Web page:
Book Review: Uncle Tom's Cabin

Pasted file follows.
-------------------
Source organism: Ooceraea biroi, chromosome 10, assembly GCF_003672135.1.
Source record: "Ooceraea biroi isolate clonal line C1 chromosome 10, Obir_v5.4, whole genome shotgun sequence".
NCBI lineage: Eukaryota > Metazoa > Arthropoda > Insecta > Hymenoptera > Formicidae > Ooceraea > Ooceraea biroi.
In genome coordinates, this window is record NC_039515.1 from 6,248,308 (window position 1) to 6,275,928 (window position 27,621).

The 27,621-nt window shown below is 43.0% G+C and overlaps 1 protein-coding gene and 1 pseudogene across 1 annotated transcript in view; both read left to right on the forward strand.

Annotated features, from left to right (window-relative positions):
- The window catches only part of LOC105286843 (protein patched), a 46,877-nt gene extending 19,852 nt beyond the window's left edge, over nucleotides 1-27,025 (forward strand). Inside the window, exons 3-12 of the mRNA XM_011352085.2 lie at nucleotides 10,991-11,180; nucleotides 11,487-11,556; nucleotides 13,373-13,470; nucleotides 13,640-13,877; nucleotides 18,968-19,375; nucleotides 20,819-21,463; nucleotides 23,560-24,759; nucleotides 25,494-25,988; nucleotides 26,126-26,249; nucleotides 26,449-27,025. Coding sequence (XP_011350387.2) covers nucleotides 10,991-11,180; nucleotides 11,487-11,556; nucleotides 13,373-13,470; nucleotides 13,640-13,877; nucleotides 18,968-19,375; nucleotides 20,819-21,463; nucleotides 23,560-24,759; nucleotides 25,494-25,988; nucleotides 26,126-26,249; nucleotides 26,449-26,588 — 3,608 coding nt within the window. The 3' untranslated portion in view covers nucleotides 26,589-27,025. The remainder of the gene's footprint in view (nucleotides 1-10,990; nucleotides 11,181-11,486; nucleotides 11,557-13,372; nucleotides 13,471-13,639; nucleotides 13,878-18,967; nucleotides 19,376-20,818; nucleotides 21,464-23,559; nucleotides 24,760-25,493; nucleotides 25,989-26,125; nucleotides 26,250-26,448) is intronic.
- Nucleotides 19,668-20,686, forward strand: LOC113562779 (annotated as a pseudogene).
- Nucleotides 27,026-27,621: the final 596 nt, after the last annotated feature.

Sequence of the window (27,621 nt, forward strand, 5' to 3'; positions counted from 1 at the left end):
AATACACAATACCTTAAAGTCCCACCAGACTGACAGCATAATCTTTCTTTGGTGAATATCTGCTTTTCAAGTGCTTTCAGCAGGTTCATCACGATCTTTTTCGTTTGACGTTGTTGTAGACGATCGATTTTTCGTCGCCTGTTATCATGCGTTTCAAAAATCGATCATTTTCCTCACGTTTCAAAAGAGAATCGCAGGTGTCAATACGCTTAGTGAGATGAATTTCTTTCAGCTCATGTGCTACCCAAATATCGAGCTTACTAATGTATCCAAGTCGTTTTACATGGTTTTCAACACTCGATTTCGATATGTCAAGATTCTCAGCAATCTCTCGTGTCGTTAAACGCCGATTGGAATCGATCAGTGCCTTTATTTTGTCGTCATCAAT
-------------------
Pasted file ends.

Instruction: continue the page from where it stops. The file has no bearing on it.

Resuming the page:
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Although slavery has always been one of the most influential things in shaping what is America today, it was not always like how people picture it in the modern day, aka: “Uncle Tom’s Cabin”. In early seventeenth century Chesapeake region, slaves were kind of treated like indentured servants. They were granted freedom at a certain point in time, whereas slaves in the nineteenth-century were almost never granted freedom by their owners and were treated as property rather than humans due to things like rebellions (such as Shay’s Rebellion or Bacon’s Rebellion). In the early 17th century, slavery was not yet established. Whites would treat slaves and indentured servants almost equally and they weren’t as cruel with them. Slaves in the Chesapeake region were tied to their master just like slaves in the south during the 19th century, but there were certain distinctions between them concerning working conditions and African American culture. In the 17th century, slaves were not put under absolutely terrible working conditions; they were tolerable. A few of the earliest African immigrants gained their freedom and some even became slaveowners themselves. Also, blacks in the tobacco-growing Chesapeake had a somewhat easier lot. Tobacco was a less physically demanding crop than those of the deeper south. However, African Americans in the 19th century had far worse working conditions. Cotton picking before Eli Whitney’s cotton gin was torture and an extreme hazard for the men, women, and even children working in cotton fields. Slaves in the 17th and 19th century also had distinctions in their culture. In the 17th century Chesapeake region, African Americans contributed to the stable growth of a slave culture including: speech, religion, and folkways. They developed a new language called Gullah which used words we still use today like goober, gumbo, and voodoo. They also introduced the ringshot, a West African religious dance and eventually contributed to the development of

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